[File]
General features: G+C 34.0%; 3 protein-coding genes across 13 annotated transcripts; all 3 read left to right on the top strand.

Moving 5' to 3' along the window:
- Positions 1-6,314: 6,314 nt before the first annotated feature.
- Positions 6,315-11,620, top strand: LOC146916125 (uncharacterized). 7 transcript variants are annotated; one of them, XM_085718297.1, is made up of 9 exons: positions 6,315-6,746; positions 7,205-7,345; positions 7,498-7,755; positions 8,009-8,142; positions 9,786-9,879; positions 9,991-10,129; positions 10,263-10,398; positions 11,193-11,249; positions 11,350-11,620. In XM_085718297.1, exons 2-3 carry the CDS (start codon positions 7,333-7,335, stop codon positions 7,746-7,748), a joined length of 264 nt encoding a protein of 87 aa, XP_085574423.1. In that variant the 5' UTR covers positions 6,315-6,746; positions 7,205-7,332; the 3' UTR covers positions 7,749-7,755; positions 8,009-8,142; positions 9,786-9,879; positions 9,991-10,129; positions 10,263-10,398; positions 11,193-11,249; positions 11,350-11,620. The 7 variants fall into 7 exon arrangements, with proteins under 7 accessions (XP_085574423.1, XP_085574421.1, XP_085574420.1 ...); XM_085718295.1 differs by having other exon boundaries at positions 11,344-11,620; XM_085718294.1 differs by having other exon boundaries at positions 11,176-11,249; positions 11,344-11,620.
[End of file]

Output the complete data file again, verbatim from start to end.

General features: G+C 34.0%; 3 protein-coding genes across 13 annotated transcripts; all 3 read left to right on the top strand.

Moving 5' to 3' along the window:
- Positions 1-6,314: 6,314 nt before the first annotated feature.
- Positions 6,315-11,620, top strand: LOC146916125 (uncharacterized). 7 transcript variants are annotated; one of them, XM_085718297.1, is made up of 9 exons: positions 6,315-6,746; positions 7,205-7,345; positions 7,498-7,755; positions 8,009-8,142; positions 9,786-9,879; positions 9,991-10,129; positions 10,263-10,398; positions 11,193-11,249; positions 11,350-11,620. In XM_085718297.1, exons 2-3 carry the CDS (start codon positions 7,333-7,335, stop codon positions 7,746-7,748), a joined length of 264 nt encoding a protein of 87 aa, XP_085574423.1. In that variant the 5' UTR covers positions 6,315-6,746; positions 7,205-7,332; the 3' UTR covers positions 7,749-7,755; positions 8,009-8,142; positions 9,786-9,879; positions 9,991-10,129; positions 10,263-10,398; positions 11,193-11,249; positions 11,350-11,620. The 7 variants fall into 7 exon arrangements, with proteins under 7 accessions (XP_085574423.1, XP_085574421.1, XP_085574420.1 ...); XM_085718295.1 differs by having other exon boundaries at positions 11,344-11,620; XM_085718294.1 differs by having other exon boundaries at positions 11,176-11,249; positions 11,344-11,620.